An exhibition of 60 photographs depicting Ha Noi in the early 20th century opened at the Paris International Student Community House in Paris, France.
Taken by Leon Busy between 1914 and 1917, the images were selected by historian Emmanuel Poisson and ethnologist Dinh Trong Hieu from an archive of more than 1,500 photos.
Busy was commissioned to take the pictures by banker and charity activist Albert Kahn, who wanted to build an archive of colour photos depicting all nations in the world.
The photo archive now forms part of the Albert Kahn Museum in Boulogne – Billancourt, France.
The exhibition, Ha Noi Sac Mau (The Colour of Ha Noi), is divided into two sections: “Normal Life – Crafts and Society” and “Environment and Beliefs”.
The photos were completed through a colour photography process known as Autochrome Lumiere, invented in 1903 by the Lumiere brothers.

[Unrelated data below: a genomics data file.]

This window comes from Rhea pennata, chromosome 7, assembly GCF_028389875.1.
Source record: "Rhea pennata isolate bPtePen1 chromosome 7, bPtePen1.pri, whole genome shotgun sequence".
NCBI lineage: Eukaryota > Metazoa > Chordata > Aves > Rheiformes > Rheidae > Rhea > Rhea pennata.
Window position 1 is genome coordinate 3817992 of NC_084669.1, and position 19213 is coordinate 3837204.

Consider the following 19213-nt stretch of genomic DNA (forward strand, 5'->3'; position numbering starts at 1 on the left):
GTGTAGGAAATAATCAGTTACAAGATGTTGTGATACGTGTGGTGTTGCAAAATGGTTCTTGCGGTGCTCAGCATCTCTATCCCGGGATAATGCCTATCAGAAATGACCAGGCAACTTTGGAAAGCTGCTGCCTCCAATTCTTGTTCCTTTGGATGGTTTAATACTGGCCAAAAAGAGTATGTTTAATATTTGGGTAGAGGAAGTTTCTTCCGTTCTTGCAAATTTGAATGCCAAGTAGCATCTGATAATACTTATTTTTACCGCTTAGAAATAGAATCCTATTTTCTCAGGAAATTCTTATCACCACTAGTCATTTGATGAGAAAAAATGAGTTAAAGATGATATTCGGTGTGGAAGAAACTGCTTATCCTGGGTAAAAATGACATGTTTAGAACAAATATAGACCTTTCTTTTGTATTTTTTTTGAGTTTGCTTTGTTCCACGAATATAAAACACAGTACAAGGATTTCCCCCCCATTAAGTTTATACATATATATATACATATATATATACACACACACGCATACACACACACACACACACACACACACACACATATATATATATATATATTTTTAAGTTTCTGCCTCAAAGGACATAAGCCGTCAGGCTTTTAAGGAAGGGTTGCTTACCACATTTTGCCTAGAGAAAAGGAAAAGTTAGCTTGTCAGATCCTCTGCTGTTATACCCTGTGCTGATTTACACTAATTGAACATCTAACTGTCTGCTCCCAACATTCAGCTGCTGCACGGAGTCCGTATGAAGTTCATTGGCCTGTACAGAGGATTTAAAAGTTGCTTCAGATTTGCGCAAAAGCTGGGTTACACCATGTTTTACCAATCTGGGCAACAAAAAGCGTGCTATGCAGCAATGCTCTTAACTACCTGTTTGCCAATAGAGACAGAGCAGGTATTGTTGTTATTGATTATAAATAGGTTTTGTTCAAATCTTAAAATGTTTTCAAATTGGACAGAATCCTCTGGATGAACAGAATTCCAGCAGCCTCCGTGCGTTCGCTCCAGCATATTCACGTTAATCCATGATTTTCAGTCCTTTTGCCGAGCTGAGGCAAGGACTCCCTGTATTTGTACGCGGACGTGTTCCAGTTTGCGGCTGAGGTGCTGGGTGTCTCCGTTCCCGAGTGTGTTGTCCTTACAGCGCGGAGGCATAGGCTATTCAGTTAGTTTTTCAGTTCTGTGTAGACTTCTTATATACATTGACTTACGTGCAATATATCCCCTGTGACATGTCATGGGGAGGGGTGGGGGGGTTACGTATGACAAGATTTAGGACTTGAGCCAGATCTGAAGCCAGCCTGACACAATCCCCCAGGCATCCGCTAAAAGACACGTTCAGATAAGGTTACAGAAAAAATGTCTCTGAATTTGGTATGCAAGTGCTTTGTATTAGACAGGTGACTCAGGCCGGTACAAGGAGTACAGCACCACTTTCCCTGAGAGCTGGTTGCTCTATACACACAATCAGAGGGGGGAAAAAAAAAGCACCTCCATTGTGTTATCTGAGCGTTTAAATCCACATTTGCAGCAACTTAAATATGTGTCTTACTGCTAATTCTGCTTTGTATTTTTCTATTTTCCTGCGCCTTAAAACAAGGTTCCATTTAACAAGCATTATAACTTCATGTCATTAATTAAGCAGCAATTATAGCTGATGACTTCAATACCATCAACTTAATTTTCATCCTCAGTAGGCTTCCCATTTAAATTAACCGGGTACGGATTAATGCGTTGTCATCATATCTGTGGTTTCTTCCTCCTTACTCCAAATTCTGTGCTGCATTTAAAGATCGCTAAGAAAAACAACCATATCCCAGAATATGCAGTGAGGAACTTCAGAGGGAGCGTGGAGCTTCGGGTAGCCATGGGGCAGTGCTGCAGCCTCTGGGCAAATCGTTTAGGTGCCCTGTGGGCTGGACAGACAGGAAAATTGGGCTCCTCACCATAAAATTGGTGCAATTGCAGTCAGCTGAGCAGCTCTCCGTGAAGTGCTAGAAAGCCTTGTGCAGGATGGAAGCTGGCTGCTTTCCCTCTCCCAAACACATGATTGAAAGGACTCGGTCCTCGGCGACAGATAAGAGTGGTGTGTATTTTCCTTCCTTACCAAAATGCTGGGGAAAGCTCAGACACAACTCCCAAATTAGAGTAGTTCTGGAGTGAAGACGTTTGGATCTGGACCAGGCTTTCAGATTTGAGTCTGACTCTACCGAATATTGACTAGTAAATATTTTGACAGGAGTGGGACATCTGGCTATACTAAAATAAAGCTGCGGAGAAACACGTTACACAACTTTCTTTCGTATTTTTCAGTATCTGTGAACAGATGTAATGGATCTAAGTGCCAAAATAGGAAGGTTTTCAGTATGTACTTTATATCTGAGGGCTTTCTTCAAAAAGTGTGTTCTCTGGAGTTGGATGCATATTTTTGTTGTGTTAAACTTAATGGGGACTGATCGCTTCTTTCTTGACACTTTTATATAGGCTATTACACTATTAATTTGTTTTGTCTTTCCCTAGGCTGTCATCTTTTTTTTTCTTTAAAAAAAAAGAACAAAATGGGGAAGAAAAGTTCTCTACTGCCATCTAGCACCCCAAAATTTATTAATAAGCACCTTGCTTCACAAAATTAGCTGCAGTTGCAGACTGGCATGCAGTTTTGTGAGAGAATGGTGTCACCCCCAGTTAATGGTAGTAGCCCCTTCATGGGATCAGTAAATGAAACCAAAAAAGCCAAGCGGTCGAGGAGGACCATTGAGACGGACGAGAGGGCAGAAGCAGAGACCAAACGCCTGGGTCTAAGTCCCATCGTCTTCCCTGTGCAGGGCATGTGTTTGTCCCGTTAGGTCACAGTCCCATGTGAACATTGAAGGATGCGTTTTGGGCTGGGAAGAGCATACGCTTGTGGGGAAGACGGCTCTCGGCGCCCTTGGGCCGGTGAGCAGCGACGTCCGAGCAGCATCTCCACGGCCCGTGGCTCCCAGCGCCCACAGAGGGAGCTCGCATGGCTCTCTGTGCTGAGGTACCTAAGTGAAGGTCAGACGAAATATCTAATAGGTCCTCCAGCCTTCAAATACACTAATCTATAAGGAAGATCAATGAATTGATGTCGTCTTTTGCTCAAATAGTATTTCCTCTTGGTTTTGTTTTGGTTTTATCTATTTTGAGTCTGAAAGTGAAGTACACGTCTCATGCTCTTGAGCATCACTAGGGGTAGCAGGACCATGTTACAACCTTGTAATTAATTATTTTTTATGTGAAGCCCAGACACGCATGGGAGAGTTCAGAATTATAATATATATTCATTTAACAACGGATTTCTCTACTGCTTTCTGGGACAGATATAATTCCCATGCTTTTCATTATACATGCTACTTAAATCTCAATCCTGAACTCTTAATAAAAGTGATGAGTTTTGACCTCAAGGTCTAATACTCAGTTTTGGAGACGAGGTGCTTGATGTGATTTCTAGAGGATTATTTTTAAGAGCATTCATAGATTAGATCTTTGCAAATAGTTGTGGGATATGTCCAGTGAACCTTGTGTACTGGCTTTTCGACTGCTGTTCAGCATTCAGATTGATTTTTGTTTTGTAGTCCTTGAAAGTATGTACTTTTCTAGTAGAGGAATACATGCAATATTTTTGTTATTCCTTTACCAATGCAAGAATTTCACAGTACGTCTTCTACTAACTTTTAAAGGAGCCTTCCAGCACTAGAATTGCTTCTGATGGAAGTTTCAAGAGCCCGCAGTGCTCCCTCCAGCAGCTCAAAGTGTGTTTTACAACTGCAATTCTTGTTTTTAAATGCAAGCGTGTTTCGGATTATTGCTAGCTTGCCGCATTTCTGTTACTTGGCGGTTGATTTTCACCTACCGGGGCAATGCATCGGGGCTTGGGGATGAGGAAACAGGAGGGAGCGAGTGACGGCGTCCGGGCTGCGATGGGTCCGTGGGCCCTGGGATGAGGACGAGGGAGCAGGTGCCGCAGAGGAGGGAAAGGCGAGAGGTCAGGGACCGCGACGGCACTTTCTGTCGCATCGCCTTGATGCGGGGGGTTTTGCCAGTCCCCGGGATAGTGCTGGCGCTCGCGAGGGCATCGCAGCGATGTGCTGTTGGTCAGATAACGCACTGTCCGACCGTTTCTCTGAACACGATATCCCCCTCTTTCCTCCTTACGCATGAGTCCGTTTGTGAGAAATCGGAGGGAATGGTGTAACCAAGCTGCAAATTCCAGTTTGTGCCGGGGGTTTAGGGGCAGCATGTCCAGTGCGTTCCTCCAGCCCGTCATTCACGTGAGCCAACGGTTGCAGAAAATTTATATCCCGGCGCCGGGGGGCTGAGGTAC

Their clear colours reveal the beauty in traditional costumes, daily utensils and rural landscapes such as rice fields ready to be harvested.
“The photos are an essential source of documentation, providing clear insight into the life and tradition of Vietnamese in the previous century,” co-ordinator of the France-Viet Nam Years programme Benoit Paumier said at the opening ceremony on Monday.
“The works not only record what no longer exists in the cultural heritage system, but prove the vivid consecutiveness of nuances in Vietnamese society after a century of ups and downs.”
Michel Bock, a representative from the Ile-de-France region, said the exhibition would help make the Year of Viet Nam in France in 2014 successful and strengthen friendship and co-operation between the people of Ile-de-France and Ha Noi.
“The photos reflect the soul of Viet Nam, spreading knowledge about Vietnamese heritage and values around the world,” Bock said.